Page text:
Understanding Financial Priorities
Scrutinizing your financial wellness will help you well getting your priorities straight!
Some individuals might make mistakes in setting their financial priorities like saving more for their children's college education and a lesser for their own retirement. Here are some questions that may help you think about how manage your finances:
- What major fiscal challenges do you face?
- State your financial positives in terms of revenue, debt management, and savings.
- How do you think you arrived at this point - and what would you like to see altered?
- How well organized are you for a financial emergency? Write it out now: The amount we have put away an emergency fund is _______.
- How is the subject of money addressed in your family: emotionally or rationally?
- Who makes the fiscal decisions? How come? How much collaboration is there?
Another tool you can use to help is the basic solvency ratio.
Basic Solvency Ratio
This ratio signals your power to meet monthly expenses in case of any emergency or calamity. It's calculated by dividing the near-term cash you have with your monthly expenses.
Basic solvency ratio is Cash / Monthly expenses (this ratio isn't mentioned in percentage).You are able to also call it an emergency or contingency preparation ratio; this ratio helps you prepare for unexpected troubles.
For example, a 30-year-old businessman whose wife had an emergency gall bladder surgery last year. In spite of the fact that they had enough insurance to take care of exactly such an event, due to a few administrative problems on the day of discharge, he was informed that he would have to pay in cash as the bill couldn't be settled.
He had a hard time arranging the funds on an emergency. He was fortunate to have good acquaintances and relatives who lent him the money. But not everyone have such great admirers or relatives to bail them out at such short notice. I'm sure no one wants to be in the same shoes.
Let's examine how much money is adequate. Here is where basic solvency ratio comes handy.
The numerator of the basic solvency ratio formula, cash (near cash), would commonly comprise of the following things:
• Savings account
• Bank fixed deposits
• Liquid funds
• Cash on hand
The above elements are liquid assets which come on handy at the first possible hint of financial problems. Liquid funds may be delivered immediately. Same goes for fixed deposits as they may be broken and liquidated at once in case of an emergency.
Only the mandatory fixed and varying expenses are taken here for ease. Any amusement outlay shouldn't be taken as these expenses can be quashed.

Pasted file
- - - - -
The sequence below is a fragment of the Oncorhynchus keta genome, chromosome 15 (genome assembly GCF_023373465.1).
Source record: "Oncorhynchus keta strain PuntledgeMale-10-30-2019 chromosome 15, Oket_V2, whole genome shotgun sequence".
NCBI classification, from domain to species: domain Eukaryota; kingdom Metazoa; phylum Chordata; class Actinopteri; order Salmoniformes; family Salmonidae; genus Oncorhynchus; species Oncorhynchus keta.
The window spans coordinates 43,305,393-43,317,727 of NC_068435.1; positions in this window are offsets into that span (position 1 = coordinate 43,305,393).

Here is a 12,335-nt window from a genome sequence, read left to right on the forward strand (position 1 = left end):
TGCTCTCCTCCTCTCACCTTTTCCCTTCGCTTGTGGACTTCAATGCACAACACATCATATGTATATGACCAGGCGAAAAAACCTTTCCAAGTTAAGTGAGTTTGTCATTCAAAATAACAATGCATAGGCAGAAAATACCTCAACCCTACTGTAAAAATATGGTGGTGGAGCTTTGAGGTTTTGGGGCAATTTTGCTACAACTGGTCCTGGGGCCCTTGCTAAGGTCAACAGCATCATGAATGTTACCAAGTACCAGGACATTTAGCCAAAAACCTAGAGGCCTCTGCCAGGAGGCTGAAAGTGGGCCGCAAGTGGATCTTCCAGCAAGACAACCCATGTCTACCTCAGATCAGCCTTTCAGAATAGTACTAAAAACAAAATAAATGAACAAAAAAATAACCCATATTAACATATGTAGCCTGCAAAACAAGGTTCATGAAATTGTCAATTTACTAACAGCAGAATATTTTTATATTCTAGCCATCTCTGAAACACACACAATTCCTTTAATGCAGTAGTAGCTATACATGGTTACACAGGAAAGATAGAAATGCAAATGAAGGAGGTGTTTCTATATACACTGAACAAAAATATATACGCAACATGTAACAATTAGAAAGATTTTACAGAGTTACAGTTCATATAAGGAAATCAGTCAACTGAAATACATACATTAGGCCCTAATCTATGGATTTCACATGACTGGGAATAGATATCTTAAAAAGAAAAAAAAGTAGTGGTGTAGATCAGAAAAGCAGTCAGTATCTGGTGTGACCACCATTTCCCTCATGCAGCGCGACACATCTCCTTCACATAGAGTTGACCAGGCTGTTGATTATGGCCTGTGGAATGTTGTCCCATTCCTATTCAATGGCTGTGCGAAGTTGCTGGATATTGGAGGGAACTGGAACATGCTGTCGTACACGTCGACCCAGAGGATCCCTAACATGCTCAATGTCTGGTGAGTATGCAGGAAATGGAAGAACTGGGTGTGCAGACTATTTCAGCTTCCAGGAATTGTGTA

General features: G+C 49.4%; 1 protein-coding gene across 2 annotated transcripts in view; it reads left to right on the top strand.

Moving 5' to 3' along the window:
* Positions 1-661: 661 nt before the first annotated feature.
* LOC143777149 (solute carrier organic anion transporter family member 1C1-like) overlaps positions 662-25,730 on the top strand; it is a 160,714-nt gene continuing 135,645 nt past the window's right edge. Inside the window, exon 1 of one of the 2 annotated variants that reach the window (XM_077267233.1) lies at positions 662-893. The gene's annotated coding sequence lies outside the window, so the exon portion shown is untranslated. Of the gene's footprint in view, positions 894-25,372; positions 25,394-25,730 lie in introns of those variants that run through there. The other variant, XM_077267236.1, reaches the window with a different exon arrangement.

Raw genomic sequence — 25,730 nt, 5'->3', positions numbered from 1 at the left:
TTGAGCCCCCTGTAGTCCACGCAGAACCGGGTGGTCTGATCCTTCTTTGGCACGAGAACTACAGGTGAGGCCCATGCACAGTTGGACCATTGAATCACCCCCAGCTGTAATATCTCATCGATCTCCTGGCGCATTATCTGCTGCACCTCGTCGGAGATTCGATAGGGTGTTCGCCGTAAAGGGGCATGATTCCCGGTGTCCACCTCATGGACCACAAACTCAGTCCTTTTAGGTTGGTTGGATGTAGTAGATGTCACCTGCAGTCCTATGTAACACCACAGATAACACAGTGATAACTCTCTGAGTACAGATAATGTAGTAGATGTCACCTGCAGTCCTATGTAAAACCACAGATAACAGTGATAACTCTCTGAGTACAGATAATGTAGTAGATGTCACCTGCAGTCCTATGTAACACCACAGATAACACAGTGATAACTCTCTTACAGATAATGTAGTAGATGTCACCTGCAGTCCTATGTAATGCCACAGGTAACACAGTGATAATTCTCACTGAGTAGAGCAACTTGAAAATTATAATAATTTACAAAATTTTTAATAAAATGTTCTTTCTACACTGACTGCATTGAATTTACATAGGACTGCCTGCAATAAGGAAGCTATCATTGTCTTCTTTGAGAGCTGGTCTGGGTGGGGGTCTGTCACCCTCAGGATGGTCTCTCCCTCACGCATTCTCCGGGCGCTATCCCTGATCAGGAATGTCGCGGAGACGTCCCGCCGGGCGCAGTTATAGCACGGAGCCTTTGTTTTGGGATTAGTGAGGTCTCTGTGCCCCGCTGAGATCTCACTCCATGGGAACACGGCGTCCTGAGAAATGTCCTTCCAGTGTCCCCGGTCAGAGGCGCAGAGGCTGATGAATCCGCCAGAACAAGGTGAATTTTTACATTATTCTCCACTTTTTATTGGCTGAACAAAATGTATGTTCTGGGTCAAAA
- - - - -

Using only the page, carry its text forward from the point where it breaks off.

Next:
Mandatory fixed expenses include the income you pay for, loans, insurance premium, and rent.
Mandatory varying expenses, on the other hand, comprise of food, transit, clothing/ personal care, medical care, utilities, education expenses and assorted compulsory expenses (the above expenses can vary depending upon individuals).
The total of the above divided by 12 (that is 12 months) helps you attain the monthly average as your variable expenditure might change. Assuming that you have cash of 60,000 and median monthly expenses of 25,000 your basic solvency ratio would work out to: 60,000 / 25,000 = 2.4.
But is it great?
Not quite. An Ideal ratio should come to 3.
What does the number 3 mean?
It means that you must have money equal to or at least 3 months of your mandatory expenses in a contingency or emergency fund.
How come just 3 months? This is because research shows that 3 months time is enough to emerge from any type of financial pinch. As individuals near their retirement age, they should make certain that this fund is kept up to six months of their required expenses. The fund should be divided and kept in the form of cash, fixed deposit, or liquid fund.
Some More Tips
Capitalize on free training opportunities. Attending free seminars and training sessions to advance your knowledge is a very good investment for your future. Setting career goals in life is really crucial as the job market is highly competitive.
Revise or update your will to make certain that your wishes are secure and accomplished. You need to have estate planning regardless how small your estate is. Some individuals will just assume that their assets and possessions will automatically pass to their family but without a legal will, the State might step-in and allocate your property or estate.
Valuate your insurance coverage. Check whether your car and homeowner policies are updated and their deductibles are fair. You might seek life insurance particularly if you're the head of the family working full-time. You may likewise think about buying long-term-care insurance, to aid you in paying for nursing care or assisted-living when you get old.
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